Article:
Dog “Pawdicures”

Dogs need their nails done and kept “paw”lished

Dog nails painted like human nails.

Keeping your dog’s nails is an important task that needs to be done frequently. Just think if you didn’t care for your own nails. Not keeping them healthy can lead to infection, not walking properly, and pain when nails get too long and start to curve into the dog’s paw pad. (I’ve seen this many times!)

Dog nails that are WAY too long and interfering health.
This is painful not only to their feet, but their legs and joints because of the way they have to maneuver to have the least pain.

Too long of nails on dogs can also have them getting caught on things like carpets, rugs, fences, and areas that have cracks. It’s not fun the have your nail ripped off partially or completely. Check especially if your dog likes to run that their nails and nail beds are in contact. Dogs can run their nails down even if it’s painful for them.

Dog worried about getting his nails trimmed.
“Did you just say you were going to trim my nails??”

Trimming your dog’s nails shouldn’t be a bad experience. If they become fearful of having their nails trimmed, they won’t want anyone touching their nails or paws. This can lead to biting when touched, like chewing you up or the veterinary clinic people that need to trim your dog’s nails. (There a lot of dogs that HATE getting their nails done especially my own Chloe!)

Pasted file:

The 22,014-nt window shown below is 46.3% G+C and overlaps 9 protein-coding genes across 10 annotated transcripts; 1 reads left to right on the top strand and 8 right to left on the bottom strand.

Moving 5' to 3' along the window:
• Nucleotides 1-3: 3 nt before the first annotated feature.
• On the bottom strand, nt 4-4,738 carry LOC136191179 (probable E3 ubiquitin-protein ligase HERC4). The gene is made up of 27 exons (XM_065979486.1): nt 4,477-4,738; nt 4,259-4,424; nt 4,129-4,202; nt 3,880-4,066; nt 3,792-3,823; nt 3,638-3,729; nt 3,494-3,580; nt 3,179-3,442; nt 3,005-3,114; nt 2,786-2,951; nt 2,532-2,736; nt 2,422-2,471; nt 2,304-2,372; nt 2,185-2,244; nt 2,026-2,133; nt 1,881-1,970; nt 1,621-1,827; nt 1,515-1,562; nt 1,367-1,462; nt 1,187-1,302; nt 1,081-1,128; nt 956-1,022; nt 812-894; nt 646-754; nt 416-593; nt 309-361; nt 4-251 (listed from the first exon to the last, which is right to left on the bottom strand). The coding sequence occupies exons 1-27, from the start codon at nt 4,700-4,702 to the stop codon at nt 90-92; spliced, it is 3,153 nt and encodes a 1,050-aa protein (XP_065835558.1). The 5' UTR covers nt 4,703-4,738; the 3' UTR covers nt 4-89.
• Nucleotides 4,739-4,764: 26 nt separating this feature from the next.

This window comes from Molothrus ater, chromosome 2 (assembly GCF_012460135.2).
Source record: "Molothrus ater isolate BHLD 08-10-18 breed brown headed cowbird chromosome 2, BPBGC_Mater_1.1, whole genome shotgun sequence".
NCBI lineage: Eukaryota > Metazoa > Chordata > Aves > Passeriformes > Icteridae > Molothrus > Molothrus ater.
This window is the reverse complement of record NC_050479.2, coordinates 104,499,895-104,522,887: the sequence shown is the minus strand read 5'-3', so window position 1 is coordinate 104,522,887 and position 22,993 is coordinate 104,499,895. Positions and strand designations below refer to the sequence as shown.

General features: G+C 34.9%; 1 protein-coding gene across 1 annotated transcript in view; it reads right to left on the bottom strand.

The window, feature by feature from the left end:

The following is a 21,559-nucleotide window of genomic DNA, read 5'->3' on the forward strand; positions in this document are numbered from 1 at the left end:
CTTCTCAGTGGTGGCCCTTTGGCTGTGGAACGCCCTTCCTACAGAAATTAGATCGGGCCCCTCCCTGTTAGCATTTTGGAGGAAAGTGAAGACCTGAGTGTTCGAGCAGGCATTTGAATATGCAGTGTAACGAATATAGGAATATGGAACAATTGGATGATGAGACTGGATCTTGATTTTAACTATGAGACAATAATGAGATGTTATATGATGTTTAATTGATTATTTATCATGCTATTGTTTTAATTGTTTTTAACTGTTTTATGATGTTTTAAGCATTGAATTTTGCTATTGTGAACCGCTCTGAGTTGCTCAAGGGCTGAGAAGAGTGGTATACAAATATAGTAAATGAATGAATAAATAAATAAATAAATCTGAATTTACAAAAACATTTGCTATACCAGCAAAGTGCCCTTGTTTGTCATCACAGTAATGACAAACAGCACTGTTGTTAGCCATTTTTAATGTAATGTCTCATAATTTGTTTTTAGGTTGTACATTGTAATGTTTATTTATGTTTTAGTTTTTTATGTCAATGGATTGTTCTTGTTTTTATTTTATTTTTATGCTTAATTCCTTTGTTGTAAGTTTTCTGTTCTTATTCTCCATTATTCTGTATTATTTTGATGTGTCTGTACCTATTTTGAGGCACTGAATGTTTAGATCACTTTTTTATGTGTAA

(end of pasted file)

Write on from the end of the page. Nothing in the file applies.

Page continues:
The best action you can take is when you first get your dog, whether as a puppy or adopted, get them used to having their paws touched. You can do this with treats as when you touch their paws and they don’t react, you give them a treat. You can also use peanut butter in a toy for them to be distracted while you play with their paws without them reacting badly.

Treating your dog as you play with the paws and trimming their nails can help get them accustomed to having nail trims.
“Oh, I get yummies if I just let my human touch and play with my paws!”

After you have established a no reaction to having their paws played with, you can try to put little pressure on their toes and nails. This is just very little pressure (not pinching) like lightly squeezing a grape without it busting. This will get them used to having their paws and toes manipulated with your hands without anything happening yet.

Tools for trimming nails
Common dog nail clippers.

Most people use the guillotine type that look and work like using scissors. When using these types, make sure the blade is sharp. If they are dull, they pinch the nail and really hurts the dog’s paw. You wouldn’t want a doctor using a dull blade when cutting!!

Trimming your dog's nails with a dremel is just as efficient as clippers.

There is also grinding tools that work exactly like a dremel. These kinds use a sandpaper texture on a wheel that spins really fast. Lots of dogs prefer humans using these as they DO NOT pinch like the guillotine type of nail trimmers. But, they can get hot with the friction against the nail. To use these, you should do short taps of contact. If you have a dog that has long hair on their paws, I would recommend trimming the fur first so the dremel will not get the hair caught in the wheel. There are dremels specifically for just dogs that have covers, but I would rather be safe than sorry! (Your dog didn’t ask for you to wax their paws!!!)